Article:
It is a truism of almost every industry that change happens at a rapid pace and in the last few months the search industry has witnessed enormous changes that will have a huge impact on how we go about marketing online. Mergers, acquisitions and overhauls have been the order of the hour, with the usual mixture of winners and losers.
Hello Bing, Goodbye Yahoo
Perhaps the most significant recent development has been the long-mooted coming together of Microsoft and Yahoo in a partnership that sees one of the web’s oldest and most revered search engines make way for the Redmond giant’s technology. The two companies had been in a will-they-won’t-they dance for what seems like years, but at the end of July the deal was finally inked.
In exchange for an 88% share of search ad revenue, Bing will replace Yahoo’s search engine and bring much-desired exposure of Microsoft’s technology to the 570 million or so visitors Yahoo currently attracts. The immediate gain for Microsoft is the potential to increase its share of the search market to around 28%, which will bring with it vastly increased search ad revenue. Interestingly, more recent statistics have shown Bing’s search ad market share soaring by around 44%, a seemingly clear sign that advertisers and web users appreciate the service.
Microsoft is of course taking something of a multi-pronged strategy, with its earlier investment in Facebook: see below for more.
The deal also puts another nail in the coffin of Yahoo’s strategy, which through the tenures of Terry Semel and Jerry Yang has been somewhat suspect: remember, this is the company that in 2002 failed to acquire Google for $5 billion – what a bargain that would have been!
What does Microsoft-Yahoo Deal mean for Search?
Rising Traffic – The clearest implication is that Bing is now a much more important consideration for search optimisation and marketing campaigns. Hitherto, our experience of Bing traffic has been somewhat underwhelming, typically our clients see a roughly 20:1 Google to Bing ratio. That is now highly likely to change and as such we’ll be focusing much more on Bing.
Lack of Back-link Data – From an SEO perspective, one of the jewels in Yahoo’s crown is the superb Site Explorer, which provides a very thorough breakdown of the back-links a given web site enjoys. Google’s Webmaster Panel does have a backlink tool, but next to Yahoo’s, it’s rather poor. With the M:Y deal, are we in danger of losing Yahoo’s backlink data? Will it be migrated to the new platform? We can only hope it will as losing it would put a huge dent in every SEO’s toolkit.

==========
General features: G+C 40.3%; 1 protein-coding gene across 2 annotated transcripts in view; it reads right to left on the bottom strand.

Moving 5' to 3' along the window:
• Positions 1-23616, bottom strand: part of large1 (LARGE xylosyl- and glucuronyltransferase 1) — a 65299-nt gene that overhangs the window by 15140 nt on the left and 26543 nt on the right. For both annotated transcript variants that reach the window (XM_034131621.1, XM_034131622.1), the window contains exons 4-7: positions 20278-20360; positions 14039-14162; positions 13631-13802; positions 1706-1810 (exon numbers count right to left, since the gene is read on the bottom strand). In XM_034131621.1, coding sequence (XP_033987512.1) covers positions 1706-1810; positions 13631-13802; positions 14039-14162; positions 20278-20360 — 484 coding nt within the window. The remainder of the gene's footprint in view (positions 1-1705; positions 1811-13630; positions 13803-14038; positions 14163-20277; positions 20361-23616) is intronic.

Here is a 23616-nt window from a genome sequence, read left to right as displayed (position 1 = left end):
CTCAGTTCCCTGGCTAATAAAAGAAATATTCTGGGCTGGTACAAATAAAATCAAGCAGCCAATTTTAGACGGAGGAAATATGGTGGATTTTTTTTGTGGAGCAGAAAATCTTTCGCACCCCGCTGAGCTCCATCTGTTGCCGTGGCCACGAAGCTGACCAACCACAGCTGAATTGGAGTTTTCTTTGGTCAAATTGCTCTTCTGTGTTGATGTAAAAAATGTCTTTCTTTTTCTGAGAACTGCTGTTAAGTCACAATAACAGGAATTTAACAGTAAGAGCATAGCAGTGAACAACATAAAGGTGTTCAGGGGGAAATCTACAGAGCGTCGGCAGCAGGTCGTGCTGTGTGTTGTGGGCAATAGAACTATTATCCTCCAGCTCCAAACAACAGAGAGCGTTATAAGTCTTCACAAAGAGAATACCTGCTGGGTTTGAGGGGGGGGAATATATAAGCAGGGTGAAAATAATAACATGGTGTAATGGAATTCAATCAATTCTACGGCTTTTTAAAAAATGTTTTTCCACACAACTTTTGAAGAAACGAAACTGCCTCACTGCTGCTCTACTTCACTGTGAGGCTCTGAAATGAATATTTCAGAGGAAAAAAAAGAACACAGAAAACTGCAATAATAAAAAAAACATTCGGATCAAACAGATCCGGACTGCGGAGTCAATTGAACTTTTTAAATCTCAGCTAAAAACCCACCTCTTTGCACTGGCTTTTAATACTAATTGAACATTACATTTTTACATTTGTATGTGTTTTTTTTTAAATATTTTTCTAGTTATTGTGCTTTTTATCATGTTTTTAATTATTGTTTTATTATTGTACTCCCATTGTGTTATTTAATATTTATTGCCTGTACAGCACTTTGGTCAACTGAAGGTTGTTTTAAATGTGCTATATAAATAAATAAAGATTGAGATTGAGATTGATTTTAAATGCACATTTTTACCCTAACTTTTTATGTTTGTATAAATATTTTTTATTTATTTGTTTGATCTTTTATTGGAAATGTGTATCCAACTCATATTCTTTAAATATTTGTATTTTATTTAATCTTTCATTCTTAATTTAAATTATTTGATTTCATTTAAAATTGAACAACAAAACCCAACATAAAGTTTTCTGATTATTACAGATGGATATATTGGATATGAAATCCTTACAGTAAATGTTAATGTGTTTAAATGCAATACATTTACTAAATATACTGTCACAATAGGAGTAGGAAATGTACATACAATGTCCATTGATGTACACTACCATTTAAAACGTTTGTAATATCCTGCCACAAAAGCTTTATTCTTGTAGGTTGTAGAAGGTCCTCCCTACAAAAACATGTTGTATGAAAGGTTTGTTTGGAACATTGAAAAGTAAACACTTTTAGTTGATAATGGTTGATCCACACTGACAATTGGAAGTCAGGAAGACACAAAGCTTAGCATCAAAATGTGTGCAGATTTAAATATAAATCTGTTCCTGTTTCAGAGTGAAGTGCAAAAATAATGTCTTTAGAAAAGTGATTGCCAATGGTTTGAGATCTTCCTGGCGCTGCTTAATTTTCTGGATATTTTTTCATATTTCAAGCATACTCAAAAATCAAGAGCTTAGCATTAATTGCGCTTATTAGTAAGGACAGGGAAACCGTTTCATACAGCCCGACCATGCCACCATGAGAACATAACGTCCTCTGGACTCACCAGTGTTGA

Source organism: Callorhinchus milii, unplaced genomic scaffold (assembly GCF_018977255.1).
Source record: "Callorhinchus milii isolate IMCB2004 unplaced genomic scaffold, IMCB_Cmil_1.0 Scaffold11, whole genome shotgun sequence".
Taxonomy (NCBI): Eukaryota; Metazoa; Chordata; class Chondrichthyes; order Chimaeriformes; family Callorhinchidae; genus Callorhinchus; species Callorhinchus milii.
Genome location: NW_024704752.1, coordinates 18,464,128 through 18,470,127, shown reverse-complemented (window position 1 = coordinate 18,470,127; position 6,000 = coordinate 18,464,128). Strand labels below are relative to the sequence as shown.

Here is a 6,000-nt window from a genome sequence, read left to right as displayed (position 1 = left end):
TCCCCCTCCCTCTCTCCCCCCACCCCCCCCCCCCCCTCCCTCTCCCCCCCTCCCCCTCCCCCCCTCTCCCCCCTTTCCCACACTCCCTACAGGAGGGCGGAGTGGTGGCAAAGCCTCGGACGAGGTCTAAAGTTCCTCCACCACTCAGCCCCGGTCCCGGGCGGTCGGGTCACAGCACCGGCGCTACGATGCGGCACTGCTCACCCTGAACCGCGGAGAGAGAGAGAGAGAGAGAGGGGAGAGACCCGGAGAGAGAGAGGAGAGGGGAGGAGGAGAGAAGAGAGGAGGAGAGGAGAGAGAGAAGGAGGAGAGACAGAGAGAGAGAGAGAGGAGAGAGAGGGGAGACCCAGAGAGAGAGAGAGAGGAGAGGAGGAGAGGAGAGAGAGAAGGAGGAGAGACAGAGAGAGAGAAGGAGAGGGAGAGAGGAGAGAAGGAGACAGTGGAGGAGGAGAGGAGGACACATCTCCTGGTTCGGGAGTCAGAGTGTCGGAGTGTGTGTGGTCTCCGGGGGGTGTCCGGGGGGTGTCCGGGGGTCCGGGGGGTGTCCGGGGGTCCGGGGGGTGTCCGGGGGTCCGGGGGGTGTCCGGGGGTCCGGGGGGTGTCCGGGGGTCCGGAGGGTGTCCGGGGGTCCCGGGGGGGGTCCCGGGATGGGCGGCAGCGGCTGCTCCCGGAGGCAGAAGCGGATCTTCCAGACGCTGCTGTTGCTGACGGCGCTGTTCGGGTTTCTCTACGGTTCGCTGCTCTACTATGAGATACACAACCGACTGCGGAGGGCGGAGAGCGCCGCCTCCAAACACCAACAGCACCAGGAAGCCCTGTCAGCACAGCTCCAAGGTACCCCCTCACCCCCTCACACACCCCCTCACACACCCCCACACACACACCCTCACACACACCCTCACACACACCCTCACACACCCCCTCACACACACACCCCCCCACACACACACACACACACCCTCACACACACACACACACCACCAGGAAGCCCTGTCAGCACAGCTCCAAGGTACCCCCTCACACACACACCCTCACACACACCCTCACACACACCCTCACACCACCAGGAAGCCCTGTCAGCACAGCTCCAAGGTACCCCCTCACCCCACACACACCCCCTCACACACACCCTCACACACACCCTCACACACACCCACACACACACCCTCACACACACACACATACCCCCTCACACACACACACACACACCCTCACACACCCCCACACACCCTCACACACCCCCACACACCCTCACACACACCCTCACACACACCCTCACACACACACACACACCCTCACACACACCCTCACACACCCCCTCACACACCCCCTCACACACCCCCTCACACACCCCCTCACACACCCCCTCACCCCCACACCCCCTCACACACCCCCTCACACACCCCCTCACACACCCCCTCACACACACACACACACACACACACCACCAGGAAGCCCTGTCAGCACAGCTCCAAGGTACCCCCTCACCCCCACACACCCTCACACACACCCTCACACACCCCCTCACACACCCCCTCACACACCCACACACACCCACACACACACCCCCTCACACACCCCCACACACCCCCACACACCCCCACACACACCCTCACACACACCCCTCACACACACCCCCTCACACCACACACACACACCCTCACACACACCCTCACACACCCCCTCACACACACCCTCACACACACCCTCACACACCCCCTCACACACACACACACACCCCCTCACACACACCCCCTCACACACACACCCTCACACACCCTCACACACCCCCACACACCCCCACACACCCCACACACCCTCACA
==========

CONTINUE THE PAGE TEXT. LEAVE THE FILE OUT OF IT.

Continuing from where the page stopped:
Facebook, Friendfeed & Designs on Real-Time Search
One of the hottest topics on in the search community right now is real-time-search and whether the major players are actually capable of delivering updates to their indexes in the same way that the likes of Twitter can. With this in mind, Facebook’s acquisition of Friendfeed is very interesting, as it brings the social networking site closer to being a provider of real-time search results across your network of friends and contacts. Some have said this pits them squarely against Google and have even spoken of a Google vs Facebook war. Adding the rising popularity of Twitter to the mix, and the scene is set for something of a search showdown.
Thinking laterally, for many people Facebook is the de facto starting point for a web browsing session, so if the site can deliver a rich and compelling search experience it has a very strong change of diverting the searching habits of some of its 240 million users away from Google.
Google Perks Up
We do love a pun here, and Google’s latest Caffeine update provides ample opportunity for them. Silliness aside, the update does represent something of a step change for Google as it aims to tackle a number of persistent challenges: Speed, Relevance and Index Size. Whilst access to the preview system has been limited, early feedback from the search community has been generally positive, particularly on the speed of results (halved in many cases), the ranking of authoritative domains over ones that are less so and a closer alignment of search results with relevance, something that Bing has incidentally been making noises about. Social Media links seem to be rising in rank, but with the recent ‘revelation’ that 40% of Tweets are ‘pointless babble‘ is this necessarily a good thing?
Friends Reunited Perks Down
It was announced a few days ago that Brightsolid, the internet arm of D.C. Thompson Publishing, agreed to acquire Friends Reunited from ITV for £25 million, the troubled broadcaster thereby taking a hit of £150m on the £175m it paid for the site back in 2005. Whilst the popularity of the site has waned (with Facebook bearing down, it’s no surprise), it does allow BrightSolid to develop its interests in the Ancestry and Geneaology market, one into which it has made tremendous strides.
With FRU now in the hands of a smaller (and arguably nimbler) owner, we certainly hope that it’s a positive sign and wish them all the best – there aren’t enough internet-based companies in Scotland for our liking!